Yours, mine and never
ours: The trouble with some prenuptial agreements

Issue December 2011 By Thomas J. Barbar

A recent reading of the case summaries in Lawyers Weekly drew my attention. The case, Lambrou v. Lambrou, Essex Probate and Family Court docket no. ES-10D-3114-DR, was cited on May 23, 2011. It is a prenuptial case decided by the Essex Probate and Family Court.

Granted, it is not an SJC or an appellate court case, and is in fact a prenuptial case consisting of a partial judgment. But, nevertheless, the case drew my attention because it addressed the issue of a prenuptial agreement which indicated that the parties would have no marital assets.

The Essex Probate and Family Court ruled in this case that "the agreement was invalid as a matter of law, as it was not fair and reasonable at the time of its execution for the party contesting the agreement." (Memorandum of Decision, May 18, 2011, at p.4) The court pointed out that "the agreement made no provisions for either party in the event of divorce." (Memorandum of Decision, May 18, 2011, at p.3)

In addressing marital assets further, the court ruled, "the document makes no provision, either in whole or in part, for any income or assets acquired by the parties during the marriage, either individually or jointly, directly, indirectly or equitably." (Memorandum of Decision, May 18, 2011, at p.4)

In its ruling, the court cited MGL c. 231A and the cases of Krapf v. Krapf, 439 Mass App. Ct. 97 (2003), Tompkins v. Tompkins, 65 Mass. App. Ct. 487 (2006), and Broome v. Broome, 40 Mass App. Ct. 148 (1996). (Memorandum of Decision, May 18, 2011, at p.2)

The court also pointed out that, "the determination of whether a prenuptial agreement is valid is governed by the … principles as set forth in DeMatteo v. DeMatteo, 436 Mass. 18, 26 (2002) (quoting Rosenberg v. Lipnick, 377 Mass. 666, 672 (1977))." (Memorandum of Decision, May 18, 2011, at p.2)

The main reason Lambrou drew my attention was that, in my experience of working on prenuptial agreements, I am more often the attorney representing the potential spouse, who is sometimes referred to as the "lesser monied spouse," the "LMS," the one who has lesser assets, income and means at the time of the upcoming nuptials. I am most frequently the attorney who receives the draft prenuptial agreement from the attorney for the "more monied spouse," the "MMS."

Oftentimes, these draft agreements indicate inter alia that the parties will have no marital assets. These are what I refer to as the "mine, yours, but never ours" agreements. When this occurs, I often find myself wondering, and even expressing to the attorney for the MMS and to my client (the LMS) why the MMS is getting married instead of getting a roommate. This may appear to be an odd statement, given that the parties may have planned a wedding to take place within the next month, for example, with all the trappings of a bridal magazine wedding.

However, the statement signifies that the notion of "never ours" is not realistic. In fact, the roommate statement signifies that this notion is not novel at all, and it has, in fact, been addressed in this case and other more recent prenuptial agreement cases since DeMatteo and Lipnick.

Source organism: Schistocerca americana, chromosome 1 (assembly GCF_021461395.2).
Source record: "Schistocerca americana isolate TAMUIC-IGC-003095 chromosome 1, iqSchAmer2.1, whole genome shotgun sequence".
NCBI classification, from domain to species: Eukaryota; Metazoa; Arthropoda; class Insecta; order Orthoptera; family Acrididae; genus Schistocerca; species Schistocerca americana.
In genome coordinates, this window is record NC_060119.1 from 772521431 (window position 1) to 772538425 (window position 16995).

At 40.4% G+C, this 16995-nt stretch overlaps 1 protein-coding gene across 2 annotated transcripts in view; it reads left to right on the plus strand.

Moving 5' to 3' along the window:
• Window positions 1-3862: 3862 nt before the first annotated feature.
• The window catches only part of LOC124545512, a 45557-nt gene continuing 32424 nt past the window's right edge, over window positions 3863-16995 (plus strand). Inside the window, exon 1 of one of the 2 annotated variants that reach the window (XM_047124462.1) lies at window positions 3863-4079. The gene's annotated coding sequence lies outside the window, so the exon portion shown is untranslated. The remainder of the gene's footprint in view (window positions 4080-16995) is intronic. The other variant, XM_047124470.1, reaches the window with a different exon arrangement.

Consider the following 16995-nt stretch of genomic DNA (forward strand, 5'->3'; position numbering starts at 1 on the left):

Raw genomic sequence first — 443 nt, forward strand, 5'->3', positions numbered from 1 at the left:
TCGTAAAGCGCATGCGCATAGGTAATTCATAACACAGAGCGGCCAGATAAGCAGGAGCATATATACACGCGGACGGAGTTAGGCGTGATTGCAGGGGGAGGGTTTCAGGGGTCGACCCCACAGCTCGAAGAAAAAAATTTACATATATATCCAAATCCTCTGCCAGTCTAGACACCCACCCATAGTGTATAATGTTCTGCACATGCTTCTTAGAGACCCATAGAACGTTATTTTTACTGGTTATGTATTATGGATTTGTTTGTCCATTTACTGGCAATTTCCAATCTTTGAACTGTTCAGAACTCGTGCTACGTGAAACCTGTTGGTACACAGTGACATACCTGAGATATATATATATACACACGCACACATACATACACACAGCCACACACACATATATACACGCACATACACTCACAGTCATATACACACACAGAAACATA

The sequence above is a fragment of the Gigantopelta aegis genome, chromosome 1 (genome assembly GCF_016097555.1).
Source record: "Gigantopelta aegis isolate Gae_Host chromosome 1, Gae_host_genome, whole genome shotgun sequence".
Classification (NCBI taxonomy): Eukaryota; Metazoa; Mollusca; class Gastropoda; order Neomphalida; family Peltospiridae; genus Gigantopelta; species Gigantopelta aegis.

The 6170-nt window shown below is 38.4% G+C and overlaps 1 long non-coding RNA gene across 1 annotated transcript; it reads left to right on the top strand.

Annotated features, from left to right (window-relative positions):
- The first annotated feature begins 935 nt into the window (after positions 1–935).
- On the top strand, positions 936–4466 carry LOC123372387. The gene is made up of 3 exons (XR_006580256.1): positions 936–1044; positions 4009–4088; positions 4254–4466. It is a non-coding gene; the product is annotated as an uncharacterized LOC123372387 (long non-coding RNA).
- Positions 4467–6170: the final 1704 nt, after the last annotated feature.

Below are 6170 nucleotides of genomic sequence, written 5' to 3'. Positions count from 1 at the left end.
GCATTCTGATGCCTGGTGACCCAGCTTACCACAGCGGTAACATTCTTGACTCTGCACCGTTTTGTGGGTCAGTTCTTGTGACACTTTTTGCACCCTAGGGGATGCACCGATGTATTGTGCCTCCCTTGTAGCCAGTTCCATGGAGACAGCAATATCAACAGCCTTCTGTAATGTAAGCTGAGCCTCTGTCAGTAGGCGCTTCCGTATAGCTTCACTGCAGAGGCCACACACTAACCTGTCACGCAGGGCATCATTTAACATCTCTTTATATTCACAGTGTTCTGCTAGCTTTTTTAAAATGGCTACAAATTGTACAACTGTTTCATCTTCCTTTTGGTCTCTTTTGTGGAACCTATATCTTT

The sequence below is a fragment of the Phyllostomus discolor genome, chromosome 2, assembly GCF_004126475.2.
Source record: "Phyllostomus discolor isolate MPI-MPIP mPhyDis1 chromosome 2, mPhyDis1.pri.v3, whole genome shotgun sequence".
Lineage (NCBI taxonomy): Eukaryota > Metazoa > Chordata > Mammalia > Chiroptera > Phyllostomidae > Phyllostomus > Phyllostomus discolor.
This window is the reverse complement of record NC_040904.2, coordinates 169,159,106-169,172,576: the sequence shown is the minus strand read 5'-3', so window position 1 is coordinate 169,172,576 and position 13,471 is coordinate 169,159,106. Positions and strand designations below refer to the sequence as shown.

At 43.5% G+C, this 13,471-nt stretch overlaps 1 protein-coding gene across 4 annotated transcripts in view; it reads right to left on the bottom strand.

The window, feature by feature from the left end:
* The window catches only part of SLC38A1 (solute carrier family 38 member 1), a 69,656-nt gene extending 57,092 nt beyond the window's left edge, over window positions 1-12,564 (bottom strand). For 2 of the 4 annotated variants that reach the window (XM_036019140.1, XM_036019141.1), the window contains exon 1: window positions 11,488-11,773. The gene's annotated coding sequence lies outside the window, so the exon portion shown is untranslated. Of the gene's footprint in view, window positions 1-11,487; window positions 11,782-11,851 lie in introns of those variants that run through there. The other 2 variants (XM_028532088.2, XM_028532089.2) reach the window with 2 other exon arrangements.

For example, in Eyster v. Pechenik, 71 Mass. App. Ct. 273 (2008), the court, in finding that the parties' prenuptial agreement was invalid, found that while the agreement did address gifts and inheritance that the other party might receive during his/her lifetime, there was no provision for assets acquired during the marriage.

In Ansin v. Craven-Ansin, 457 Mass. 283 (2010) the SJC ruled not only that the postnuptial agreement was not against public policy, but also that the agreement was enforceable. One may look at Ansin as a case notably addressing a postnuptial agreement, but also as a case which addresses a postnuptial agreement which was modified over time, an agreement which further addressed assets as the parties' marriage continued.

When drafting and negotiating prenuptial agreements, we need to be mindful that not only will the parties possibly have title to real estate in both of their names, but also there will most likely be a joint checking account, automobiles and even furniture that the parties obtain over the course of their marriage.

While it is certainly appropriate for the new agreement to address premarital assets such as retirement funds, real estate, bank accounts and inheritance, it is not appropriate for a prenuptial agreement to indicate that there will not be marital assets at all.

In the last several months, I have found myself providing the Lambrou case to opposing counsel in response to his/her position that the parties will have no marital assets after their marriage. The result has been that the opposing party cannot argue with the concise ruling set out so clearly by the Essex Probate and Family Court in Lambrou, as it is a consistent ruling based on other Massachusetts prenuptial cases and Massachusetts law.

Thomas J. Barbar is principal with the Family Law Department of Deutsch, Williams, Brooks, DeRensis & Holland PC in Boston, concentrating in the fields of probate and domestic relations. He is chair of the Massachusetts Bar Association's Law Practice Management section for 2011-2012.